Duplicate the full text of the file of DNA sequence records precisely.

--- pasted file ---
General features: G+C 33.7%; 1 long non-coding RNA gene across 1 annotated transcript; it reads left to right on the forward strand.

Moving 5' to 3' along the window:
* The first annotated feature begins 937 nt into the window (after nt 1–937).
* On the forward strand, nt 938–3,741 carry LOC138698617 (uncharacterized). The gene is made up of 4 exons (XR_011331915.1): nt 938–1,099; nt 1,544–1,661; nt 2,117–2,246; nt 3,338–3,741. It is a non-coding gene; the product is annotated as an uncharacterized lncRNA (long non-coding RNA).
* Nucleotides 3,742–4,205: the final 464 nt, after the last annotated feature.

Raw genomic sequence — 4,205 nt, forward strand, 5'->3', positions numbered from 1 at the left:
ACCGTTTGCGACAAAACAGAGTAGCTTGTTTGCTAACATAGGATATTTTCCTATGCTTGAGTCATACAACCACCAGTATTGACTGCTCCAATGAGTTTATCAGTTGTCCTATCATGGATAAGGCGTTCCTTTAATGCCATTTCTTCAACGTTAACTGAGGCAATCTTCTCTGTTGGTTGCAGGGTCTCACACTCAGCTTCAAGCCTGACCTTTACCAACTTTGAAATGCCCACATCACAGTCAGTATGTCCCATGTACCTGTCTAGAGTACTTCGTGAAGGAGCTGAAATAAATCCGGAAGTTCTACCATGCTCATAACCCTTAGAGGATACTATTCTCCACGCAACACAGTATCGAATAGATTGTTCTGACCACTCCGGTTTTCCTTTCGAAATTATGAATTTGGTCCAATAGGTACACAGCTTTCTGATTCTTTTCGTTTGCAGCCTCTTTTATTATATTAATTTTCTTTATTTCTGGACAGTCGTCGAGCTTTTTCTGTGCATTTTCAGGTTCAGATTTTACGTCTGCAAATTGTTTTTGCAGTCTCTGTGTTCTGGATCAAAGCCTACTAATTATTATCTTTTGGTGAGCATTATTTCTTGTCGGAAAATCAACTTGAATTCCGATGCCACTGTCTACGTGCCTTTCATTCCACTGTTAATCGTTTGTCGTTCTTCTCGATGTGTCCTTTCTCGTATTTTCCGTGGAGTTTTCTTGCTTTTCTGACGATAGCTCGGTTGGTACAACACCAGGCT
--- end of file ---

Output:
General features: G+C 33.7%; 1 long non-coding RNA gene across 1 annotated transcript; it reads left to right on the forward strand.

Moving 5' to 3' along the window:
* The first annotated feature begins 937 nt into the window (after nt 1–937).
* On the forward strand, nt 938–3,741 carry LOC138698617 (uncharacterized). The gene is made up of 4 exons (XR_011331915.1): nt 938–1,099; nt 1,544–1,661; nt 2,117–2,246; nt 3,338–3,741. It is a non-coding gene; the product is annotated as an uncharacterized lncRNA (long non-coding RNA).
* Nucleotides 3,742–4,205: the final 464 nt, after the last annotated feature.

Raw genomic sequence — 4,205 nt, forward strand, 5'->3', positions numbered from 1 at the left:
ACCGTTTGCGACAAAACAGAGTAGCTTGTTTGCTAACATAGGATATTTTCCTATGCTTGAGTCATACAACCACCAGTATTGACTGCTCCAATGAGTTTATCAGTTGTCCTATCATGGATAAGGCGTTCCTTTAATGCCATTTCTTCAACGTTAACTGAGGCAATCTTCTCTGTTGGTTGCAGGGTCTCACACTCAGCTTCAAGCCTGACCTTTACCAACTTTGAAATGCCCACATCACAGTCAGTATGTCCCATGTACCTGTCTAGAGTACTTCGTGAAGGAGCTGAAATAAATCCGGAAGTTCTACCATGCTCATAACCCTTAGAGGATACTATTCTCCACGCAACACAGTATCGAATAGATTGTTCTGACCACTCCGGTTTTCCTTTCGAAATTATGAATTTGGTCCAATAGGTACACAGCTTTCTGATTCTTTTCGTTTGCAGCCTCTTTTATTATATTAATTTTCTTTATTTCTGGACAGTCGTCGAGCTTTTTCTGTGCATTTTCAGGTTCAGATTTTACGTCTGCAAATTGTTTTTGCAGTCTCTGTGTTCTGGATCAAAGCCTACTAATTATTATCTTTTGGTGAGCATTATTTCTTGTCGGAAAATCAACTTGAATTCCGATGCCACTGTCTACGTGCCTTTCATTCCACTGTTAATCGTTTGTCGTTCTTCTCGATGTGTCCTTTCTCGTATTTTCCGTGGAGTTTTCTTGCTTTTCTGACGATAGCTCGGTTGGTACAACACCAGGCT